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PORTFOLIO

15.04.2020

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Here is a previously unseen treasure to be discovered: Transparencies. Small Camera Works 1971-1979 opens up Stephen Shore's Leica Archive, offering new access to a well-known series of his works. Uncommon Places is now considered one of the milestones of photographic history; and Shore one of the most renowned contemporary photographers in the USA. With his pictures, he made a decisive contribution to the New Color Photography movement, which established a completely new style from the 1970s onwards. Street corners, billboards, shop windows: middle-class America in the seventies, largely overlooked and made up of highways, small towns and landscapes that very specifically reflect the living environment of the United States five decades ago. At the time, the general public and, in particular, museum curators were irritated by such banal and commonplace imagery. It was not self-evident for the photographer either: until he turned twenty-three years old, Shore had only ever been aware of an area covering a few square kilometres of Manhattan. As the photographer admitted in an earlier interview, travelling by car across the United States was something of a culture shock, a wakeup call that hit  him hard. Soon his eye was being drawn to commonplace things as though he was seeing them for the first time.
Up until now, Shore has mainly been known for his large-format images. The recently-published photo book, however, changes that perception, because the photographs he took with his Leica on that road trip are now being brought to the attention of the general public. However, the Leica photographs, which are being published in their entirety for the first time, do more than simply deliver new variations of his already known 8x10 images. The change of format to 35mm slides from large-format negatives has also changed habitual ways of seeing and perceiving.  

LFI: How did you rediscover your Leica images?
Stephen Shore: I shot them on Kodachrome. The only acceptable method of printing slides at the time was dye-transfer; but I preferred the subtlety of Type C prints, so I just never printed them. Then Quentin Bajac and I went through all my work to prepare for my MoMA retrospective in 2017, and decided to include some of them. I made inkjet prints from scans of the slides.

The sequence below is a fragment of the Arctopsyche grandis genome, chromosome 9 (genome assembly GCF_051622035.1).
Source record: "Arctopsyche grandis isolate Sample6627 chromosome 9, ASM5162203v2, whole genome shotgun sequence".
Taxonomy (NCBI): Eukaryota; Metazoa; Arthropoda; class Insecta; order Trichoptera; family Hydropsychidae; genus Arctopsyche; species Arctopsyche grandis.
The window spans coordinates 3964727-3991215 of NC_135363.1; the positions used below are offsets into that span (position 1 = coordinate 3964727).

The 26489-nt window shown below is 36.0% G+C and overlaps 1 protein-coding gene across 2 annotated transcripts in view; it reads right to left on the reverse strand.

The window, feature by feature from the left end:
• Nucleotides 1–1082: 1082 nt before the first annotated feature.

What was the relationship between the Leica and the 8x10 camera that you worked with at the time?
For years, my primary camera was the 8x10. Using this was the focus of my attention. There are a couple of groups of pictures in the book where the Leica was the only camera I was using.

How do you see these images today?
Some people think my pictures from the seventies are nostalgic; but this is simply the result of the passage of time. If a photographer is working in the moment, is attentively present, the resulting pictures can have a feeling of now-ness.

Text and interview: Ulrich Rüter

The whole article can be found in LFI 3/2020.
The book can be ordered at MACK.

© All pictures: Stephen Shore. Transparencies: Small Camera Works 1971–1979 (MACK, 2020); courtesy 303 Gallery, New York.
Equipment: Leica M2 with a 35mm Summicron

Stephen Shore

Stephen Shore’s work has been widely published and exhibited for the past 45 years. At age 23, he was the first living photographer to have a solo show at the Metropolitan Museum of Art in New York since Alfred Stieglitz, 40 years earlier. More than 25 books have been published of Stephen Shore’s photographs including Uncommon Places: The Complete Works and American Surfaces; works which are now considered important milestones in photographic history. Shore is represented by 303 Gallery (New York) and Sprüth Magers (London and Berlin).


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